Northern leaders demand more powers and clarity to take on post-lockdown threats

Demands for devolved power and access to clear, local data needed to tackle coronavirus with greater urgency in Yorkshire and the wider North of England are growing as leading politicians spoke out against the Government’s response to the crisis.

Judith Blake, leader of Leeds City Council, today joined Andy Burnham and Steve Rotherham, mayors of Greater Manchester and the Liverpool City Region, in calling on ministers to give northern areas key support to respond to Covid-19 post-lockdown.

A Public Health England and University of Cambridge study last week found that R - the reproduction number indicating the disease’s ability to spread - was above one in the North West.

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Health chiefs have previously said that if R is one or higher, the virus will spread exponentially.

Leeds City Council leader Judith Blake. Picture: Bruce Rollinson.Leeds City Council leader Judith Blake. Picture: Bruce Rollinson.
Leeds City Council leader Judith Blake. Picture: Bruce Rollinson.

Following this, the mayors over the Pennines yesterday made five requests of Government.

These were: localised, up-to-date information on the virus’s spread; for councils to have the final say on reopening schools; guaranteed sick people for people isolating at the request of “track and trace” projects; funding for communities should there be a need for “local lockdowns”; and representation for English regions on the Government’s COBRA team.

Speaking to The Yorkshire Post afterwards, Coun Blake said localised data was needed if a “track and trace” response was to work properly.

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“The difficulty we’ve got is that at the moment we don’t have the powers vested in us from government.

Greater Manchester Mayor, Andy Burnham. Picture: Bruce Rollinson.Greater Manchester Mayor, Andy Burnham. Picture: Bruce Rollinson.
Greater Manchester Mayor, Andy Burnham. Picture: Bruce Rollinson.

“Obviously we have our public health powers that we use for environmental health outbreaks, but we feel that this system is only going to work if it is comes right down to the local level where we’ve got the expertise, we’ve been working for decades in public health.

"This is where our expertise lies and we need government to understand that this programme needs to be localised for it to be really effective.

"I feel very strongly about this that it is the local dimension that has been missing in so many of the policy areas that have led to delays, increased risk of infection, whether it’s through the disastrous roll-out of PPE, the testing regime on its own, the shielding programme, all of these things should have been done at a much more local level, much earlier.”

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Coun Blake, of Labour, said that the council has warned Government that the R rate being based on large areas - Yorkshire and the North East are currently lumped together - is not detailed enough.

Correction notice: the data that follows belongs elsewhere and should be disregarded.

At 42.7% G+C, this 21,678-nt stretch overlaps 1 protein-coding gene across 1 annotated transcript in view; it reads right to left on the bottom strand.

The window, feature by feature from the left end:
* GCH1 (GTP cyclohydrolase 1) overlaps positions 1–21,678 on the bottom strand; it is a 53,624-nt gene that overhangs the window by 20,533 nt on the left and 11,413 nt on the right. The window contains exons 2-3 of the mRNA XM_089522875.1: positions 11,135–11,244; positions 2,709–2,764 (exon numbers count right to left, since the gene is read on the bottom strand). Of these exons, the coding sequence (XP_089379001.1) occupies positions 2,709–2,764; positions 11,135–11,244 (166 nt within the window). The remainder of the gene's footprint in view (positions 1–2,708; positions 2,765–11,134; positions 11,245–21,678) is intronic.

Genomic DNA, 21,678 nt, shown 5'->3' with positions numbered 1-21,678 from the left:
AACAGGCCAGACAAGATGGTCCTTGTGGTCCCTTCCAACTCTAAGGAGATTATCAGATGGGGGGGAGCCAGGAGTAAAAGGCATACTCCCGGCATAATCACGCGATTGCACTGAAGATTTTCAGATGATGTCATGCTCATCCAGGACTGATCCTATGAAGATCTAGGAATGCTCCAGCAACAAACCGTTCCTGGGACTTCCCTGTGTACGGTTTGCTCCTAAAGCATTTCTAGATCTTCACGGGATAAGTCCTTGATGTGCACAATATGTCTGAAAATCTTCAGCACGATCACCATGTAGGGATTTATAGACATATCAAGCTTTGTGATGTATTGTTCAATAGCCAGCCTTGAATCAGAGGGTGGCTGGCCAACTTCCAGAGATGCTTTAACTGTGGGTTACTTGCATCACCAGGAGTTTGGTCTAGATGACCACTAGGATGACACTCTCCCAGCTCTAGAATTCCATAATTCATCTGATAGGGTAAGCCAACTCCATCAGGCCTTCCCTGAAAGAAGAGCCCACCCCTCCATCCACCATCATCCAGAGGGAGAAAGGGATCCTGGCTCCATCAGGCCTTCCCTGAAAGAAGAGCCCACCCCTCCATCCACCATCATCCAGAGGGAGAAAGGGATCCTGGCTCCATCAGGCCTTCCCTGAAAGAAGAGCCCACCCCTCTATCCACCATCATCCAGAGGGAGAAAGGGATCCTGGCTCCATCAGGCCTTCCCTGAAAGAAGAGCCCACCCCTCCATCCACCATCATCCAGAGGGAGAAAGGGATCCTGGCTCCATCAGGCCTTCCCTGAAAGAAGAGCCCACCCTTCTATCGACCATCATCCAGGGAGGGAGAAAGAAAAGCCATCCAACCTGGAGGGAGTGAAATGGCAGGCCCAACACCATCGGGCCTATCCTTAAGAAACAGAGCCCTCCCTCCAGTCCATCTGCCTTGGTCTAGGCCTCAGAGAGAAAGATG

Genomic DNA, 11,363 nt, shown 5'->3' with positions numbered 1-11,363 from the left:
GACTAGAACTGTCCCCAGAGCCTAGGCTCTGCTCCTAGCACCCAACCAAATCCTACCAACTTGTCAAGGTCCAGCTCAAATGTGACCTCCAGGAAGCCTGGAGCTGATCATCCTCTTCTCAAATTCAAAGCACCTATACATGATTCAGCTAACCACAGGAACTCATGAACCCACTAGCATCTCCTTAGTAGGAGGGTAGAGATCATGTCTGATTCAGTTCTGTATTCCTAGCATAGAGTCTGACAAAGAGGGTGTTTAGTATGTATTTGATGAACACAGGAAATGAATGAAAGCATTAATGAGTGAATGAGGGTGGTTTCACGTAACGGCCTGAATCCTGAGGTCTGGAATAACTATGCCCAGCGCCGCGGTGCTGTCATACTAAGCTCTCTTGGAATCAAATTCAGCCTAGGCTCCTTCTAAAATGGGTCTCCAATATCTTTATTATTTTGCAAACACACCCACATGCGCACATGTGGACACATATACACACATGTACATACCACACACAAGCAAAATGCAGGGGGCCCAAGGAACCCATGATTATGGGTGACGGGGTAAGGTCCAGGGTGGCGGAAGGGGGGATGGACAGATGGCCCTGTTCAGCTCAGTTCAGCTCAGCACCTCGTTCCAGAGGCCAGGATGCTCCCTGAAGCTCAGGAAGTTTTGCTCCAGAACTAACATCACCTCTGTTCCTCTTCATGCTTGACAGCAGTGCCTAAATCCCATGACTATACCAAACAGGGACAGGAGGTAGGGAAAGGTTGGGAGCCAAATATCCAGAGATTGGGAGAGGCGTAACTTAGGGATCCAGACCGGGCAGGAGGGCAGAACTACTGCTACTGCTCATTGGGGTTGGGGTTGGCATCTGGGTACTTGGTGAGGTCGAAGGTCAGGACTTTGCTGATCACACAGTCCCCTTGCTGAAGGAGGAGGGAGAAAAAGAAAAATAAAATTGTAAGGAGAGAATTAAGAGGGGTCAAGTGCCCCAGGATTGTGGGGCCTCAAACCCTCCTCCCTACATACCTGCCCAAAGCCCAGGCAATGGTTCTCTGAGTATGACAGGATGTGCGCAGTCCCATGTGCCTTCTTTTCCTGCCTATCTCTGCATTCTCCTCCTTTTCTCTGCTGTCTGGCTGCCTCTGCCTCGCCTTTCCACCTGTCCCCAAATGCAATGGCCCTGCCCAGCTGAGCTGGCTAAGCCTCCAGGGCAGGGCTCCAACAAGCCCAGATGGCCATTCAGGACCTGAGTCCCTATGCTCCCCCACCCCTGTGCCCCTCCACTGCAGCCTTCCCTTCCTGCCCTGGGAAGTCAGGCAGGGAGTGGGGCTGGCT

She said there needed to be “absolute clarity” on testing data, down to local authority level.

Mr Burnham and Mr Rotheram yesterday said: “At present, there is very little information available to local authorities on the Government’s policy of ‘local lockdowns’. But what we do know gives us cause for serious concern and in the view of some our local council leaders it is simply unenforceable.”

Tees Valley mayor Ben Houchen, a Conservative, said: “A politician attending COBRA who happens to be from ‘the regions’ doesn’t mean ‘the regions’ are represented. The last thing we need is another metropolitan city politician telling us in the North what we should be doing in places like our towns and villages. Having Andy Burnham on a committee might be good for his ego but it doesn’t help us in the North East.

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"It’s also wrong to say that the R is above one and to do so is to misrepresent the facts. As the Health Secretary has said, the advice from SAGE is that the R is below one in all regions - and it is somewhere between 0.7 and 0.9 on a national level."

However, this is based on a two to three-week lag, according to the Press Association, meaning it does not account for the latest easing of the lockdown.

Health Secretary Matt Hancock on Friday had urged people "not to seize on" the PHE and Cambridge University report citing that the R had risen.

The Government has said it is offering “comprehensive support” to regions.

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A spokeswoman said: “The Government’s priority is to protect the public and save lives. We have been working closely with our local partners, supporting them to take swift action to deal with any new local spikes in infections.

“We are providing £300 million alongside comprehensive support to assist councils in developing their own local outbreak control plans, and have opened the Joint Biosecurity Centre which will work closely with councils and local health structures to mitigate the risk of local outbreaks.

“It is important to note that regional R values have wide uncertainty ranges.

"These estimates are just one of a number that inform the scientists advising Government and do not represent the consensus view, SAGE’s current best estimate of R for the UK is 0.7-0.9, which is updated on a weekly basis.”